September 4, 2018

Watch: How Eminem's 'Fall' Music Video is A Solid Example of Branded Content

This time, he's most definitely 'not afraid.'

Released unannounced and unexpectedly, Eminem's latest album, Kamikaze, dropped late last Thursday evening to kick-off the long Labor Day weekend. His 10th raucous studio album, the work took a recently "in vogue" approach to mass distribution: release with as little fanfare as possible; who needs a hit single for promotion when the artist's mere existence is the promotion?

And now, just a few short days later, the first single and accompanying music video for Kamikaze—the angrily catchy rebuttal, Fall—has sprouted upward. Although the song has been met with some controversy (most notably for its inclusion of involuntary vocals by Justin Vernon of Bon Iver), the song feels like the right choice to lead the album to further fanfare. It also promotes another major franchise in one fell swoop: Marvel Entertainment. 

Less a gross example of product placement than a clever tie-in to an upcoming film and its accompanying soundtrack (lead, of course, by Eminem's own featured single, Venom), the music video's M.O. is clearly a way to promote two birds with one stone: Eminem's latest album and the upcoming filmVenom from director Ruben Fleischer.

Before crying foul, the music video feels like a strong example of a director (who's sadly not credited, so please drop a line if you know who the helmer is) working with two goals in mind: promote an album and promote a movie. However, how the filmmaker goes about doing so is why it's of interest to NFS readers.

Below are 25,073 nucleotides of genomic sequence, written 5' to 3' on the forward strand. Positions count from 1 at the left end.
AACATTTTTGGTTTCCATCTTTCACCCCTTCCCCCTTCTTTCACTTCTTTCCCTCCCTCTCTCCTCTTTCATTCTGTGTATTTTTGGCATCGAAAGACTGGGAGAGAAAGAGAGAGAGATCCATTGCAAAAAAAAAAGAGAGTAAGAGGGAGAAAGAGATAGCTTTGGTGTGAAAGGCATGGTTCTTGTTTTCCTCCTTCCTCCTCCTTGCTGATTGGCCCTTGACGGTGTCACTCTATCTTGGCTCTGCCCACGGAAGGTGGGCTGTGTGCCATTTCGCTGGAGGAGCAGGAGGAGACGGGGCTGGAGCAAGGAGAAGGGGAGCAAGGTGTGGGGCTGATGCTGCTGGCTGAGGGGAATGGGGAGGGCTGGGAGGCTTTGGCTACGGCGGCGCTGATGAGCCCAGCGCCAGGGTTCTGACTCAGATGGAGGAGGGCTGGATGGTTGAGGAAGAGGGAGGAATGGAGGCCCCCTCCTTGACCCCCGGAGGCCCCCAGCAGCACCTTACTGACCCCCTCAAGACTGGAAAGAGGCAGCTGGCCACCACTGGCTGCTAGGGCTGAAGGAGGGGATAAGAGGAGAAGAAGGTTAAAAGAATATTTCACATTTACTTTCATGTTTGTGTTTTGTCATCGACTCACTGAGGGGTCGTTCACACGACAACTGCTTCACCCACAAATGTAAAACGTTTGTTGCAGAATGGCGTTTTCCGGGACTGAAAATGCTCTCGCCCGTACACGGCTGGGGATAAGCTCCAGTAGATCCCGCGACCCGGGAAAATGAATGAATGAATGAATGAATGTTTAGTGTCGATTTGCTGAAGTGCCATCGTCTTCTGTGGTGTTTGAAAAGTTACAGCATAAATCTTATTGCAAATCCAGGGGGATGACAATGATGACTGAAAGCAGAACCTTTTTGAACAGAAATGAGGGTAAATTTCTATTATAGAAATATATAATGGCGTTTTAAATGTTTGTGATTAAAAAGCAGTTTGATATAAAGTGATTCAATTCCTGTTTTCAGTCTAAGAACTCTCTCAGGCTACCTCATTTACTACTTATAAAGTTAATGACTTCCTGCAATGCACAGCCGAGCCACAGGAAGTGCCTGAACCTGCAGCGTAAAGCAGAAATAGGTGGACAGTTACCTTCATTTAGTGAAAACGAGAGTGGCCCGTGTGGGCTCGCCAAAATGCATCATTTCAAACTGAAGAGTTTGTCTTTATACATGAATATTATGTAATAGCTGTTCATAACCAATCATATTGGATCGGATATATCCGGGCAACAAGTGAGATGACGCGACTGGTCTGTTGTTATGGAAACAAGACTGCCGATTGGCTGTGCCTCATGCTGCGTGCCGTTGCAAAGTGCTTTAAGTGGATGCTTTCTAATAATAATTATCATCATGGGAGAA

It's a classic example of the recent dilemma involved in working in branded content without "selling your soul to the devil," and, in this particular case, the result is a "product" that merges two narrative threads: the reemerging of a previously fallen Eminem and the lingering critics, both real and inside the rapper's head, who have embodied themselves as a slimy, black goo that follows the artist wherever he goes. Is it too literal—the self-doubt-infused Venom creature literally hovers above Eminem in a clever display of shadow play—and on the nose? Your opinion is as valid as anyone else's, but if your a filmmaker tasked with the selling/advertising of a product that may not lend itself to dark, narrative pathos, let this be an example of creating a story out of a hired task. 

What did you think of the music video? Does it sell out or is it a worthy companion piece to the upcoming Venom feature? Let us know in the comments below.     

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